By Shane M. Dallmann
Ig Parrish (Daniel Radcliffe) is enjoying an idyllic life and wonderful dreams of the future with his childhood crush and now long-time love Merrin (Juno Temple) as our story begins… but then Ig wakes up to the reality that he’s loathed by the population of the entire town which believes that he’s gotten away with Merrin’s brutal murder on a technicality.
No, this isn’t GONE GIRL, tempting as the coincidence may seem–this is actually a film made in 2013 but held back from release (and banished to the arthouses) till Halloween 2014. And the similarities end there.
Ig swears to himself and to anyone who will listen that he’s completely innocent and that he wishes he could inflict the punishment of the damned on the real killer (even as he curses God for allowing the devoutly religious Merrin to die in the first place). But the town sees him as the Devil… and if it’s a Devil they want, it’s a Devil they get. Not only does Ig grow to resemble the classic depiction of Lucifer himself (starting with, but not limited to, the title appendages sprouting from his skull), but his very presence strips all restraint and inhibition from (almost) everybody he encounters along the way, laying bare the latent sins, repressed feelings and urges of friends and family alike. But since every devil started as an angel? This phenomenon might be just what Ig needs to expose the truth behind the crime…
There’s certainly enough supernatural/horrific content and grisly violence to grant HORNS a prominent seat in this year’s “horror” crop, but as with all the best of them, there’s so much more to it. For instance, while the film can scarcely be called a “comedy” with such a ghastly story at its heart, it provokes plenty of wonderfully appalling laughter all the same as people act just as they truly WANT to act (best of all, perhaps, is a scene in which Ig puts paid to the train of TV reporters tracking his every move). There is also plenty of wrenching pathos and nostalgia to be had; not only in the story of the doomed romance but in the childhood flashbacks that provide plenty of insight into how Ig and his friends became the adults they are today–these flashbacks are arguably the best of their kind since STAND BY ME itself.
The acting is beyond reproach across the board–those remaining doubters who venture to HORNS will in all likelihood finally welcome the versatile Radcliffe as an actor with range well beyond a single young-adult fantasy phenomenon. Temple is heartbreaking in her limited role, and (I’m trying to avoid saying too much about any character here, so forgive me for being brief) the film also offers terrific supporting turns from such veterans as Heather Graham (a conniving waitress), James Remar and Kathleen Quinlan (Ig’s parents) and Robert Morse as the bereaved father.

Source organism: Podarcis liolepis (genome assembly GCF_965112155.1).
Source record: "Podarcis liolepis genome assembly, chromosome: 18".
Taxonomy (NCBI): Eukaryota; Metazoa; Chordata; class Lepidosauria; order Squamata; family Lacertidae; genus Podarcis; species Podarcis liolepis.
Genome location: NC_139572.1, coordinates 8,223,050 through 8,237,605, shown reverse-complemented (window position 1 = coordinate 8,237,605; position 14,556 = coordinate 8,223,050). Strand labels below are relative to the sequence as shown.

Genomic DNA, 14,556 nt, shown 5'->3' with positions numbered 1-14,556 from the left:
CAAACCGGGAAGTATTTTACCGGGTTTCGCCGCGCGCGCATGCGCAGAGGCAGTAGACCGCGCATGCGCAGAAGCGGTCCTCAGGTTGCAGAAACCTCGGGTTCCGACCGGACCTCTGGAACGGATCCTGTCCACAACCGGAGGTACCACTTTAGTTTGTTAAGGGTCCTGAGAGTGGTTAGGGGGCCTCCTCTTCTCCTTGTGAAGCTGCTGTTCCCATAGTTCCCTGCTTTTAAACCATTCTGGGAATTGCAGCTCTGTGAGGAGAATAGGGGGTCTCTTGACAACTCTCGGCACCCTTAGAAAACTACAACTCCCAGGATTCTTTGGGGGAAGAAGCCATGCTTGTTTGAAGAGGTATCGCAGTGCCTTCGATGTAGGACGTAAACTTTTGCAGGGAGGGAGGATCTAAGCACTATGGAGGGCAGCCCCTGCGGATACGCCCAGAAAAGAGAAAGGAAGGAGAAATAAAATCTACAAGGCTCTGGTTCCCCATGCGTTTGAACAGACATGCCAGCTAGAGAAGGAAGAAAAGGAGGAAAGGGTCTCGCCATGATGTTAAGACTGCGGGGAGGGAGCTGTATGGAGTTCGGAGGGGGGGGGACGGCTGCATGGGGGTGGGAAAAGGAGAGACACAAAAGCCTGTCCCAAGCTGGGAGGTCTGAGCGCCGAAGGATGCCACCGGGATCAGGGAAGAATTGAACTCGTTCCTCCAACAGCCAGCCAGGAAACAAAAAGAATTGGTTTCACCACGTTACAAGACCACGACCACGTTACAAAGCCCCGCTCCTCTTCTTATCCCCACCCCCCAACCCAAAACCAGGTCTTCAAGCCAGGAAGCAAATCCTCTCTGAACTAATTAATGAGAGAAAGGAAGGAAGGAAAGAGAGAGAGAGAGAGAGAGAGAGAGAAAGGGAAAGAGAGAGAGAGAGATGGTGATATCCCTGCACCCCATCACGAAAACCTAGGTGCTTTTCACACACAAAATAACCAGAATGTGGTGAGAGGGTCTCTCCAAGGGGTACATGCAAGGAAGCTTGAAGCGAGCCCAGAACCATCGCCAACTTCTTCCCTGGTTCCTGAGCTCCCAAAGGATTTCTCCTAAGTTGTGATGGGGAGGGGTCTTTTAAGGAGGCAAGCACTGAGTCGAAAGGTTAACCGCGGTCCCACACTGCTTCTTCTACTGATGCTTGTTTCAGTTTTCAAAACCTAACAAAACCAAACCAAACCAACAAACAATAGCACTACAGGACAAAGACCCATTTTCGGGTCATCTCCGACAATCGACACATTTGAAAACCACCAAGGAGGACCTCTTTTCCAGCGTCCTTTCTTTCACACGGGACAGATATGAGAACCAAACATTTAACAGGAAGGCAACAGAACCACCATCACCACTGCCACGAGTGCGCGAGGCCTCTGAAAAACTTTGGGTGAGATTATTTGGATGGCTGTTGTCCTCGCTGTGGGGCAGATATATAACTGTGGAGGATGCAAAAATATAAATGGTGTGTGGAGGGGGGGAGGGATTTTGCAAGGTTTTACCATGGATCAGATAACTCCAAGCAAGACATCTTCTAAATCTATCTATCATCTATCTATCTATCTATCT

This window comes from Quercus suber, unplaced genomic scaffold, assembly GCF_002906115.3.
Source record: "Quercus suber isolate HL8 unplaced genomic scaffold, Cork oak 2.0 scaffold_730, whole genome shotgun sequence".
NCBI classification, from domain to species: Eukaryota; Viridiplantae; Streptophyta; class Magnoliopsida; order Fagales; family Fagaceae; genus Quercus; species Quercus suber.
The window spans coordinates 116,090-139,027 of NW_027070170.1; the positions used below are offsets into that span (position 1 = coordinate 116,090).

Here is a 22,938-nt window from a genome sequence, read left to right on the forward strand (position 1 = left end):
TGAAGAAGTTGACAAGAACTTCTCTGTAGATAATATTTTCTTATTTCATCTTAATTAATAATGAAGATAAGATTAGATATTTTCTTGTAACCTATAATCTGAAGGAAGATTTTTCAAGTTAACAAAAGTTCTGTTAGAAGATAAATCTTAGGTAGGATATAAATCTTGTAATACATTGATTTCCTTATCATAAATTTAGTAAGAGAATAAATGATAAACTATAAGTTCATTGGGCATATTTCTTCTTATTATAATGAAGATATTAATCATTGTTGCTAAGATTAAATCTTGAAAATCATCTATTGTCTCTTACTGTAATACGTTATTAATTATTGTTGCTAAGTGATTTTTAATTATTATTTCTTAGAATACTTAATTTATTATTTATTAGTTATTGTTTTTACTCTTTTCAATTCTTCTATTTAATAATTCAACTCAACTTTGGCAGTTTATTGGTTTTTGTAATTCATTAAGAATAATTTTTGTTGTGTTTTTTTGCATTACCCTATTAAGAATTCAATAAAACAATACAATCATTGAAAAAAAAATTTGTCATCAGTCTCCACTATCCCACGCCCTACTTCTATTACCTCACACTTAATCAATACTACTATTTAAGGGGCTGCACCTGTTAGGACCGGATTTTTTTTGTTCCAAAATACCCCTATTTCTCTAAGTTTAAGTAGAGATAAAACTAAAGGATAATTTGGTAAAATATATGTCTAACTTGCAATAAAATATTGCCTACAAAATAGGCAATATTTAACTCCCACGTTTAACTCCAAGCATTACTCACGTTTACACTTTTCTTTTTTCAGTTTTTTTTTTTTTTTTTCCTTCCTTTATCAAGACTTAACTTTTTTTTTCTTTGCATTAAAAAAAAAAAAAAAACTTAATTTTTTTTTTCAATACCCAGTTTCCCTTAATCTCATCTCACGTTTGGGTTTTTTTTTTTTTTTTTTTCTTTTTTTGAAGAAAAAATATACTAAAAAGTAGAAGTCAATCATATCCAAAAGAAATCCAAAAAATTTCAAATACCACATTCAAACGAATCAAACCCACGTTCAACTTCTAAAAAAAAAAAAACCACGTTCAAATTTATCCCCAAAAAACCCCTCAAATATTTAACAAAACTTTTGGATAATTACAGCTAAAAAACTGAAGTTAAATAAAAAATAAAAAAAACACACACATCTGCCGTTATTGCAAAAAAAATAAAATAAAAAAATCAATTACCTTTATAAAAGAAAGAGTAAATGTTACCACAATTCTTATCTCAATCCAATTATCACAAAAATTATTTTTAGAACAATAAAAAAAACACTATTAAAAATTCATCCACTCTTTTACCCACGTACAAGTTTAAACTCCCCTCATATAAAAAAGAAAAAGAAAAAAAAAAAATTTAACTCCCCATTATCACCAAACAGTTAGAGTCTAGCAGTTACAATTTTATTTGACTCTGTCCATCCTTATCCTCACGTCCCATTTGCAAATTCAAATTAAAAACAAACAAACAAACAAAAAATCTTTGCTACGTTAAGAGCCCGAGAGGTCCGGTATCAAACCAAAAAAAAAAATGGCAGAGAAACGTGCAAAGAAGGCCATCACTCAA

Most remarkable of all is that this sincerely emotional, humorous AND exciting tale (adapted from a novel by Joe Hill) comes to us courtesy of director Alexandre Aja. Aja has demonstrated a knack for blunt-force trauma and raucous tastelessness time and again (HIGH TENSION, the HILLS HAVE EYES remake and PIRANHA 3D), but his was one of the last names I ever expected to see associated with such a provocative and heartfelt story; let alone the man responsible for evoking such winning performances. The man has matured most impressively as a total filmmaker, and the fact that the closing movement of the film COULD have been tightened to even greater effect doesn’t stand as even a slight roadblock to an enthusiastic recommendation from yours truly.
I suppose I shouldn’t be surprised that pure-formula horror movies ranging from the decent ANNABELLE to the godawful OUIJA are cleaning up. But it’s a bloody shame that the public at large won’t lift a finger for such potent works as the coincidentally-titled TUSK and HORNS. If they’d bother to check them OUT, they’d probably LIKE them!
Don’t miss out.